Soledad Brother Critical Essays

George Jackson


(Literary Essentials: African American Literature)

Jackson was surprisingly explicit about his ideas in spite of the fact that he was a helpless prisoner whose well-being and hopes of freedom were dependent upon the goodwill of his captors. He believed in the armed overthrow of the American government and the establishment of a socialist state. In some letters, he suggests that African Americans should have their own independent nation in North America. He distrusted white people and did not see any possibility of sharing power with them. Like Malcolm X, Jackson believed that the white race was inherently evil.

He frequently refers to the fact that Europeans had been at war among themselves and against the nonwhite peoples of the world for hundreds of years. It was his contention that African Americans were a “colonial” people treated almost exactly like most of the people who had lived under European rule in Africa. He thought that since black Africans had been brought to North America against their will, they were entitled to reparations for their pain and suffering. He believed that it was the historic mission of African Americans to lead an armed revolution against U.S. capitalism and imperialism, and it was his contention that some of the best revolutionaries were to be found in U.S. prisons.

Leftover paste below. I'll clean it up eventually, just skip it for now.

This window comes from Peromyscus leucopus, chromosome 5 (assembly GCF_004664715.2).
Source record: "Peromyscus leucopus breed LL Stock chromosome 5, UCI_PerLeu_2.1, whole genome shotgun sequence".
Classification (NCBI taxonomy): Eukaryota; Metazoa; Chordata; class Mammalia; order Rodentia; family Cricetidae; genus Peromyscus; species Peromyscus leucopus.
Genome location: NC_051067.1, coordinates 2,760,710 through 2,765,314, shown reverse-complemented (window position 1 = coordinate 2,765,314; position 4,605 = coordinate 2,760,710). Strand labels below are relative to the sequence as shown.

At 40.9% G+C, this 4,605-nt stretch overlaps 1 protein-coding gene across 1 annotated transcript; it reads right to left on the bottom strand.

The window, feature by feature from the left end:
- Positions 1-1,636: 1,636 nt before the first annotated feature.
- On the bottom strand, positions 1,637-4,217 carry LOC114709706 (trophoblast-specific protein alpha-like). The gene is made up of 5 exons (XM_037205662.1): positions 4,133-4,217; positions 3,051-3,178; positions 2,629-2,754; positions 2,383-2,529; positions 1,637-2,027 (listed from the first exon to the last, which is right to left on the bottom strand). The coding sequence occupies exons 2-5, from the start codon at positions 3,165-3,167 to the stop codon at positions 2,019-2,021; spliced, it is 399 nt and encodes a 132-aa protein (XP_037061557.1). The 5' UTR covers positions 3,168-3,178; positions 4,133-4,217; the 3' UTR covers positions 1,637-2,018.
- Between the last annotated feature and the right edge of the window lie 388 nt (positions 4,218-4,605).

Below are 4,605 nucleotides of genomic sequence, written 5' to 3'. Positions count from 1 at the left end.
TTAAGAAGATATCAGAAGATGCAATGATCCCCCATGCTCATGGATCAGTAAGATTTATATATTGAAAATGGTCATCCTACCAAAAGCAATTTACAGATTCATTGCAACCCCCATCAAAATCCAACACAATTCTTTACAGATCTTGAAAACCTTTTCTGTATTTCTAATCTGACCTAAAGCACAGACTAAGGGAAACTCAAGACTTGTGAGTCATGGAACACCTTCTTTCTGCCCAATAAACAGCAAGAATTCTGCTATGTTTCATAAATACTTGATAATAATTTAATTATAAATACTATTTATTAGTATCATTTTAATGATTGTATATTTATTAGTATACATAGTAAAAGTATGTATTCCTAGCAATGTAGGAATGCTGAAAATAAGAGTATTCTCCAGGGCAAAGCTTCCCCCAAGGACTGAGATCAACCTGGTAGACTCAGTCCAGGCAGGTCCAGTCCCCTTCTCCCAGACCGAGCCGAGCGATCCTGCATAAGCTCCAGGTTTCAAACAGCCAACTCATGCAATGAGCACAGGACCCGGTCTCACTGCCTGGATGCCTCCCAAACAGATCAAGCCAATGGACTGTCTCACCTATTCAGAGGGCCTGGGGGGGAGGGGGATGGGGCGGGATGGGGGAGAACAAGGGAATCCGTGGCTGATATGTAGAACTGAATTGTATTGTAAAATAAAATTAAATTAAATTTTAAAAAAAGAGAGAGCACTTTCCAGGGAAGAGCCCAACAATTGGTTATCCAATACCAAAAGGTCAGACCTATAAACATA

Jackson sympathized with the North Vietnamese, who were engaged in a bloody war against a reactionary South Vietnamese government supported by the might of the United States military machine. He strongly believed that African Americans should not participate...

(The entire section is 626 words.)